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Converting between winding modes

4 replies [Last post]
Anonymous

I need to be able to convert a Shape described by a WIND_NON_ZERO
PathIterator into WIND_EVEN_ODD. Obviously some Java code that does this
would be great, but a pointer to a nice algorithm would be appreciated
too. So far I have found this:
http://www.n-n-a.com/topic.php?p=1900-913-1

Not as important, but I'm also interested in PathIterator-based Java
code for converting cubic beziers to quadratic beziers via subdivision.

Thanks,
Chris

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Chris Nokleberg

On Wed, Feb 22, 2006 at 06:30:25PM -0800, Chris Nokleberg wrote:
> I need to be able to convert a Shape described by a WIND_NON_ZERO
> PathIterator into WIND_EVEN_ODD. Obviously some Java code that does this
> would be great, but a pointer to a nice algorithm would be appreciated
> too. So far I have found this:
> http://www.n-n-a.com/topic.php?p=1900-913-1

For the archives, I finally figured this out. There is a comment in
java/awt/geom/Area.java:

public int getWindingRule() {
// REMIND: Which is better, EVEN_ODD or NON_ZERO?
// The paths calculated could be classified either way.
//return WIND_EVEN_ODD;
return WIND_NON_ZERO;
}

So if you need to convert from non-zero to even-odd, the trick is to
create an Area, and then proxy the shape in order to override the
getWindingRule on any returned PathIterators. You can do this with
Dynamic Proxies or explicit FilterShape and FilterPathIterator classes.

It would be nice if there was a setWindingRule on Area so that you could
choose what the PathIterator will return, but I'm just happy it works.

Chris

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Chris Nokleberg

I just stumbled on my question in the forums on java.net and noticed
that someone gave me the correct answer about a month ago(*). I am only
subscribed to the mailing list and apparently the forum posts do not get
mirrored to the list? Or at least there was a problem with this
particular message. Hopefully this will same somebody some time in the
future...

Chris

(*) http://forums.java.net/jive/thread.jspa?threadID=13363&tstart=0

On Sun, Apr 16, 2006 at 06:11:55PM -0700, Chris Nokleberg wrote:
> For the archives, I finally figured this out. There is a comment in
> java/awt/geom/Area.java:

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Dmitri Trembovetski

Hi Chris,

there were some issues with forwarding between forum and the list,
which were resolved recenlty. May be you were lucky to run into
those just before they got fixed.

Thanks,
Dmitri

On Sun, Apr 16, 2006 at 07:08:40PM -0700, Chris Nokleberg wrote:
> I just stumbled on my question in the forums on java.net and noticed
> that someone gave me the correct answer about a month ago(*). I am only
> subscribed to the mailing list and apparently the forum posts do not get
> mirrored to the list? Or at least there was a problem with this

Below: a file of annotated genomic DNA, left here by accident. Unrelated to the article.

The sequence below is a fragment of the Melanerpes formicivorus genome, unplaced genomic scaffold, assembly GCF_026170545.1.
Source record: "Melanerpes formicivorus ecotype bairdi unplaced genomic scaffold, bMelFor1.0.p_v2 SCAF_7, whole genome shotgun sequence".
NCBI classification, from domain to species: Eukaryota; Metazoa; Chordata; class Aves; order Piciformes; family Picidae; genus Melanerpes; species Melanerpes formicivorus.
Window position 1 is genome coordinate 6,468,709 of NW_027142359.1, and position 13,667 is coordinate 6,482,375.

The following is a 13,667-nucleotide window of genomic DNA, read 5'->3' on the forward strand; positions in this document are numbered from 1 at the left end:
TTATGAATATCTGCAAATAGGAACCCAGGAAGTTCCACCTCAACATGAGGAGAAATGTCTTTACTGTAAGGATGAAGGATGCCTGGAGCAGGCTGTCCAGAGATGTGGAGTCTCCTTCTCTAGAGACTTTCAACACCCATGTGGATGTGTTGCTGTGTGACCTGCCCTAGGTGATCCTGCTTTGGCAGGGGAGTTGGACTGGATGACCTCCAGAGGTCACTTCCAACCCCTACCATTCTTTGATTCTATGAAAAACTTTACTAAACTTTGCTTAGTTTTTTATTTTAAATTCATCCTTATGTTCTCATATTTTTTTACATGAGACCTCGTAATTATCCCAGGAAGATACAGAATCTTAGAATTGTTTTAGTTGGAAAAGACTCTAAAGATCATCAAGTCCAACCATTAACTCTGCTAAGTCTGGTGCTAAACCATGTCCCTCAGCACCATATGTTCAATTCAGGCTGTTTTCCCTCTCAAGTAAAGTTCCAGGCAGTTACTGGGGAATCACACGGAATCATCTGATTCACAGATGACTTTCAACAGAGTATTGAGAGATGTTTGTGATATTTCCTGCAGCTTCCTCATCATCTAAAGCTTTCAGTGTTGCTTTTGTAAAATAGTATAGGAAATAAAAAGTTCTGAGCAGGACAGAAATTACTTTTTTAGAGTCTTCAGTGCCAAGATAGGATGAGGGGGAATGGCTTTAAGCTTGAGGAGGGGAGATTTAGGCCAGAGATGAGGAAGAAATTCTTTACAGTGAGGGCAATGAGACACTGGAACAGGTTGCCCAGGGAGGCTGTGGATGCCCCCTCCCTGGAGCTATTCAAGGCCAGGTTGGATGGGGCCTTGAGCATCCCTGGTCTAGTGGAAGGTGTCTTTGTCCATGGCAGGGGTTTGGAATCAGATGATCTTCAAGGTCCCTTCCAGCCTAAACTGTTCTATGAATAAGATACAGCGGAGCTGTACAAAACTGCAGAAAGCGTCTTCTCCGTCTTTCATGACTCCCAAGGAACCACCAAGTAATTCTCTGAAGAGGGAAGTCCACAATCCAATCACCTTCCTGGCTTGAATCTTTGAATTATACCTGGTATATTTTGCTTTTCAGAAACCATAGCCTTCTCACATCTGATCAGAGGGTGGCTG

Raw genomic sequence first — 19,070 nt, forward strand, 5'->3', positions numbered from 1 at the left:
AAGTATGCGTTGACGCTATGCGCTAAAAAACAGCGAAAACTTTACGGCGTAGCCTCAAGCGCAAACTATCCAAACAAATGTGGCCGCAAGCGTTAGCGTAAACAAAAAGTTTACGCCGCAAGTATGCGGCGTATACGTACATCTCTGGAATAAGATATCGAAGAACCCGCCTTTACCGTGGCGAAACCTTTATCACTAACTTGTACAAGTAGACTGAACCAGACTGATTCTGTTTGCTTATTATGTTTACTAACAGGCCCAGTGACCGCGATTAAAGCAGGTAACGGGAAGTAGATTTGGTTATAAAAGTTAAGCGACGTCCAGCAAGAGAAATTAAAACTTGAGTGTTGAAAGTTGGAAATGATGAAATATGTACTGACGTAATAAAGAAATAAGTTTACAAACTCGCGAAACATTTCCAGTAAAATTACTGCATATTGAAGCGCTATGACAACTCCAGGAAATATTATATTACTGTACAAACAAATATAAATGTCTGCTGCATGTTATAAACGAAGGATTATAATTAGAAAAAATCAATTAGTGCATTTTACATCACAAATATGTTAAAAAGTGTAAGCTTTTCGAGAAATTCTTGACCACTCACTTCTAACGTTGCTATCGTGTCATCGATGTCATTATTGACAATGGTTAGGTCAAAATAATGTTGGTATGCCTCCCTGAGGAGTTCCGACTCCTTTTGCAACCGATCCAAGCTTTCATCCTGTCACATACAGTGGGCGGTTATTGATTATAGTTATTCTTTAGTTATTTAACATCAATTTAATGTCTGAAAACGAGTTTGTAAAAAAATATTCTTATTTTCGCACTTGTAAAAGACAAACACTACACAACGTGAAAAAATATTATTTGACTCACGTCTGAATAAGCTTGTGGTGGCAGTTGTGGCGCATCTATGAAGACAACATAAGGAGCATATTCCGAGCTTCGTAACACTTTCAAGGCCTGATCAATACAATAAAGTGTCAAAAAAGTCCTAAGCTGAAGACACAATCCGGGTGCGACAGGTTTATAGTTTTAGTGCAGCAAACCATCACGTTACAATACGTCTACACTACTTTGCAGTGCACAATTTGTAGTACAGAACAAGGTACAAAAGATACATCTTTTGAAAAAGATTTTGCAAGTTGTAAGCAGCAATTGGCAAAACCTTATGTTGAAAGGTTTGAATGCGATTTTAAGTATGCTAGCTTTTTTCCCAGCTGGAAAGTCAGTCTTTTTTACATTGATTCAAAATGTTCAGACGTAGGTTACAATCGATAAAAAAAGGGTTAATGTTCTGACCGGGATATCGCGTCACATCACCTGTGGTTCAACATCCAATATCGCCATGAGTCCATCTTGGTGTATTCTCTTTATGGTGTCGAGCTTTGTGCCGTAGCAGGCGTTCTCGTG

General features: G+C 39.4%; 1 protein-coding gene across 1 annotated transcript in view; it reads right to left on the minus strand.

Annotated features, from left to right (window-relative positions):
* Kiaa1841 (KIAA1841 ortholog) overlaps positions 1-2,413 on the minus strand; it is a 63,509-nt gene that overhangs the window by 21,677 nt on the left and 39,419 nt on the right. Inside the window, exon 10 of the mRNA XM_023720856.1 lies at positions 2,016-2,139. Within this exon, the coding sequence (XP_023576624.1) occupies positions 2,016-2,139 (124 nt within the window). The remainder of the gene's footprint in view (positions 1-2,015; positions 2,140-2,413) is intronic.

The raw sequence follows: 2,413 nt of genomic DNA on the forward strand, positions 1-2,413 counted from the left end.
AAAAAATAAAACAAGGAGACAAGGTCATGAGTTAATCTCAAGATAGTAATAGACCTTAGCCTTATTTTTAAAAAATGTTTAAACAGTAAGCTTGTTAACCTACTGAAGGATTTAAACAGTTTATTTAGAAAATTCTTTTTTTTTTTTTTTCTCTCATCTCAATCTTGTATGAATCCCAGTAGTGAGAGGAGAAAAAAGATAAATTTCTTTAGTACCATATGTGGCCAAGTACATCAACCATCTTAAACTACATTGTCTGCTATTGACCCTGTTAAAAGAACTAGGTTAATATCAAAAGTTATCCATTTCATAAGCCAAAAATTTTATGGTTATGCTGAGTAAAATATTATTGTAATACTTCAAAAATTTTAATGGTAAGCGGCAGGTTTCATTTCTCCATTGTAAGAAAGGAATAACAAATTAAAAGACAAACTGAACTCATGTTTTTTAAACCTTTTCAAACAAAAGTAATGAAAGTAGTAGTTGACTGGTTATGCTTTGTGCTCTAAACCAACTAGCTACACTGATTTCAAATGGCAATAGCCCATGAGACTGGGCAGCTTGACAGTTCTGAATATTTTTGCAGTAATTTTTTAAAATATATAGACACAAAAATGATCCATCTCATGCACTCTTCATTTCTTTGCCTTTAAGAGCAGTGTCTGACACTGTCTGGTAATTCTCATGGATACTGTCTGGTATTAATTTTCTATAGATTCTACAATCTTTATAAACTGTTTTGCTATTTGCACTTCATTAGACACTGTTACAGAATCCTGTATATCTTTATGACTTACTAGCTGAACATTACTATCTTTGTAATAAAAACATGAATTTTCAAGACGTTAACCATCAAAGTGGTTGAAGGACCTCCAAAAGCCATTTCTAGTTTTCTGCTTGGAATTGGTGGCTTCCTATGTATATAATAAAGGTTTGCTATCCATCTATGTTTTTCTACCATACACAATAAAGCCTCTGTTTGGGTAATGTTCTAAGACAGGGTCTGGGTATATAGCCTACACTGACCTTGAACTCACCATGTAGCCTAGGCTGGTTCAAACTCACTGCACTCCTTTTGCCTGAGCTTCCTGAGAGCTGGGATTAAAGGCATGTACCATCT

> particular message. Hopefully this will same somebody some time in the
> future...
>
> Chris
>
> (*) http://forums.java.net/jive/thread.jspa?threadID=13363&tstart=0
>
> On Sun, Apr 16, 2006 at 06:11:55PM -0700, Chris Nokleberg wrote:
> > For the archives, I finally figured this out. There is a comment in
> > java/awt/geom/Area.java:
>
> ===========================================================================
> To unsubscribe, send email to listserv@java.sun.com and include in the body
> of the message "signoff JAVA2D-INTEREST". For general help, send email to
> listserv@java.sun.com and include in the body of the message "help".

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sunflar
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Joined: 2005-10-28
Points: 0

An algorithm to do this is very hard, as the article you reference demonstrates. It's even harder with curves as opposed to a polygon because determining intersection of Cubic Bezier curves has no closed solution unlike the intersection of lines which is a simple slope calculation.

I'm not sure if this satisfies your purposes, but the built-in java.awt.geom.Area object simplifies shapes as part of its construction process to make its job easier for doing the add/subtract/intersect/xor calculations you may ask it to do. The simplification involves getting rid of all places where the outline of the shape intersects itself. An interesting property of a non-self-intersecting shape is that it has the same interior regardless of which winding rule it uses.

So, new Area(shape).getPathIterator(null) will return a PathIterator that describes the same shape in a "winding rule neutral" way. The Area's PathIterator will claim a particular winding rule because it has to in order to implement the PathIterator interface, but you can extract the geometry and use it with your own winding rule to claim it either way.

That doesn't give you an algorithm you can tweak or optimize to your particular case, though.

And I don't have any answers for your cubic->quad conversion question...